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What is an IT consumption model?

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IT consumption model By: Ahmed Banafa

 

An IT consumption model is the way businesses use information technology services and resources to achieve a balance between cost, efficiency, and productivity, while addressing administrative tasks, collaboration, and analytics, and improving business processes and objectives.

 

The IT consumption model represents the intersection of evolving technology, growing user demands, and a changing business landscape. It's the transformation from computing to consumption for businesses, and it builds on business transactions in addition to technology processes.

 

For several decades, the traditional IT model was based on capital expenses for direct equipment purchases and expense associated with operating and maintaining them. This model required businesses to acquire an asset up front, deploy it on premise, and maintain it over time. This is a risky and costly approach due to the rapid changes in technology and consumer demands.

 

New IT consumption models are gaining ground by allowing businesses to pay for usage when they need it, as they go. This can lead to a reduction or even elimination of capital expenses and maintenance and upgrade costs, causing many businesses to transition away from the traditional model toward the new IT consumption model.

 

Benefits of the new model include:

  • Agility and flexibility
  • Scalability and availability
  • Cost reduction
  • Up-to-date hardware and software
  • Expert support
  • Security

 

The typical components of an IT consumption model include:

  • Business requirements
  • Service delivery framework (business objectives, KPIs, services catalog, monitoring and support, financial management)
  • Organizational model

 

The IT consumption model and cloud computing

As the cloud emerges as the main driver of this new model, IT services are considered a commodity wherein businesses are provided with the exact amount of hardware, software, and support— when and as needed. The term IT as a service (ITaaS) is another way to explain the IT consumption model, in the sense that service providers offer and orchestrate IT services and resources. ITaaS offers a menu of software as a service (SaaS), platform as a service (PaaS), and infrastructure as a service (IaaS) options, and businesses are free to mix and match according to their needs.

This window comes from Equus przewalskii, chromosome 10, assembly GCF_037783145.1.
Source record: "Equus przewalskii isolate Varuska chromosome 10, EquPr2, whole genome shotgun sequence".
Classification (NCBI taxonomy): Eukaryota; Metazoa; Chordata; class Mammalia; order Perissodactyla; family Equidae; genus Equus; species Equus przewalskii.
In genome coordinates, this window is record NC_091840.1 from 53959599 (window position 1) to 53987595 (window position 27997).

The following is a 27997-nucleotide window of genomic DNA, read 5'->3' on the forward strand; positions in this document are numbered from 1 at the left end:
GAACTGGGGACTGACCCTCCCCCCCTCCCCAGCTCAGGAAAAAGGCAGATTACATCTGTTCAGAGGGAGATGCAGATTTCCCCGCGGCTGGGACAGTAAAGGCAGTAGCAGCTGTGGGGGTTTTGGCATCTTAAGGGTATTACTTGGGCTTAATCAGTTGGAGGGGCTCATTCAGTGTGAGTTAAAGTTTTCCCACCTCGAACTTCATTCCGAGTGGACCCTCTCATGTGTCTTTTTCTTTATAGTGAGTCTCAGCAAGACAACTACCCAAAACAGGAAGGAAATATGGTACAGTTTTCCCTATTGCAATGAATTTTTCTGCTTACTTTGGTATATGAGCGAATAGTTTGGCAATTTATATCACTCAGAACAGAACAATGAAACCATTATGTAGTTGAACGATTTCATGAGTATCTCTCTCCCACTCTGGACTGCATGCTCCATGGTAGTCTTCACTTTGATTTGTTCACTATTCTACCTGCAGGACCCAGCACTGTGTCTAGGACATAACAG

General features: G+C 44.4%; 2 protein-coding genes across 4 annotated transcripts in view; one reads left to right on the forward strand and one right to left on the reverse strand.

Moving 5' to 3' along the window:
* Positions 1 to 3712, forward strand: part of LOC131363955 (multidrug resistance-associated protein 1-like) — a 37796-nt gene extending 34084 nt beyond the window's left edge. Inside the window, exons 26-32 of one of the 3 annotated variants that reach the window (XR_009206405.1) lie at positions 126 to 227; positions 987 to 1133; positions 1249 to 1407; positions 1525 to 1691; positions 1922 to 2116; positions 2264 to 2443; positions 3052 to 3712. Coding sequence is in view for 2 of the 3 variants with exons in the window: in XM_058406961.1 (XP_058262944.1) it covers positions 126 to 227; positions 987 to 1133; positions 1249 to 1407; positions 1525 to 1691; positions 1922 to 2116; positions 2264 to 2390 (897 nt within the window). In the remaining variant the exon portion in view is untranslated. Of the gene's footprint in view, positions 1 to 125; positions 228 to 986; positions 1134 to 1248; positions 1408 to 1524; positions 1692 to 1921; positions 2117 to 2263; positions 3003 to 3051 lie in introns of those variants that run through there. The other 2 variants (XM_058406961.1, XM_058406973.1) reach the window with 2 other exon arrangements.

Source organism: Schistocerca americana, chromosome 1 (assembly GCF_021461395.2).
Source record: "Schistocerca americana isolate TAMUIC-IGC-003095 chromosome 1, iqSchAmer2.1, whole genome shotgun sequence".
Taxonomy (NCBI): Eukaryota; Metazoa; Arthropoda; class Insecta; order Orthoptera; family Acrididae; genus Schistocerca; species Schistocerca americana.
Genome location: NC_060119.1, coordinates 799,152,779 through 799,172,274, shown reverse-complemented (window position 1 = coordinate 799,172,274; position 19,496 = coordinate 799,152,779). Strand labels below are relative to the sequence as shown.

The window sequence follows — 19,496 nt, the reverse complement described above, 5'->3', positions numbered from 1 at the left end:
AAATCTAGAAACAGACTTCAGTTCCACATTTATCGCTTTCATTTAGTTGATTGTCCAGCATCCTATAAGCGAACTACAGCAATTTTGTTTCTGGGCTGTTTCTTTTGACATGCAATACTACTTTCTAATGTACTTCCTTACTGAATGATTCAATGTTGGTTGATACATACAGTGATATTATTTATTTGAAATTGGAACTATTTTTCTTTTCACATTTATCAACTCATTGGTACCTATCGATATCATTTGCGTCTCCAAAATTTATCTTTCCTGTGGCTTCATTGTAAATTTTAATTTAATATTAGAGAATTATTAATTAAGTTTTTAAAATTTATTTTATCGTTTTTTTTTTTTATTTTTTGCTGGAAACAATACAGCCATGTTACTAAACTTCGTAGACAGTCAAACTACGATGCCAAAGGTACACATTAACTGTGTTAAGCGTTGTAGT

Businesses that are serious about transitioning to an IT consumption model should start with business users, applications, and services, and then gather technical specs—this can be done by focusing on some non-traditional questions, such as:

  • What services and applications are needed to drive innovation?
  • Can internal IT provide these services and applications effectively?
  • How much will the business save if it uses an IT consumption model?
  • Are any changes in processes and policies required to support the new model?

 

When answering these questions, keep in mind that user demands, evolving technology, and business needs are the driving forces for the use of an IT consumption model—not the infrastructure.

 

Mobility drives adoption

Another major trend driving this change is the widespread adoption of mobile devices and the acceptance of BYOD practices by many businesses, giving employees and consumers access to their data anywhere and anytime. Uber and Lyft, for example, are built on consumers' smart devices to drive and scale their business model. Reliability, security, scalability, and availability are all crucial for such services—and the IT consumption model provides all these qualities. HP has emerged as a leader in this field by offering consumption-based charters for hardware and software services. This model is an attractive option for CIOs of companies attempting to migrate away from one-size-fits-all technology solutions to an IT consumption model.

 

Challenges facing the IT consumption model

Decision makers need to consider all the factors mentioned above before deciding on a move to an IT consumption model. An intermediate option, for CIOs not yet ready for a complete transformation, is to have a hybrid implementation of the model where mission-critical applications run on traditional internal IT with local control of resources and services, while everything else moves to an IT consumption model.

 

Another challenge that needs to be addressed before implementation of an IT consumption model is shadow IT, which occurs when a business loses control of the usage and type of devices used by employees. To counter this problem, businesses should update and enforce IT usage policies and processes.

 

IT consumption models can free up budgets and increase investment opportunities by offering the flexibility and efficiency businesses need to grow and compete, but only if applied correctly and monitored regularly.

 

 

About the author

Banafa AhmedAhmed Banafa

 

Extensive experience in IT operations and management, as well as a research background in a variety of techniques and analysis of new technology trends. Ahmed is a professor, reviewer, and technical contributor.

About the author

Connect with Ahmed:

 Follow me on Twitter @banafaahmed

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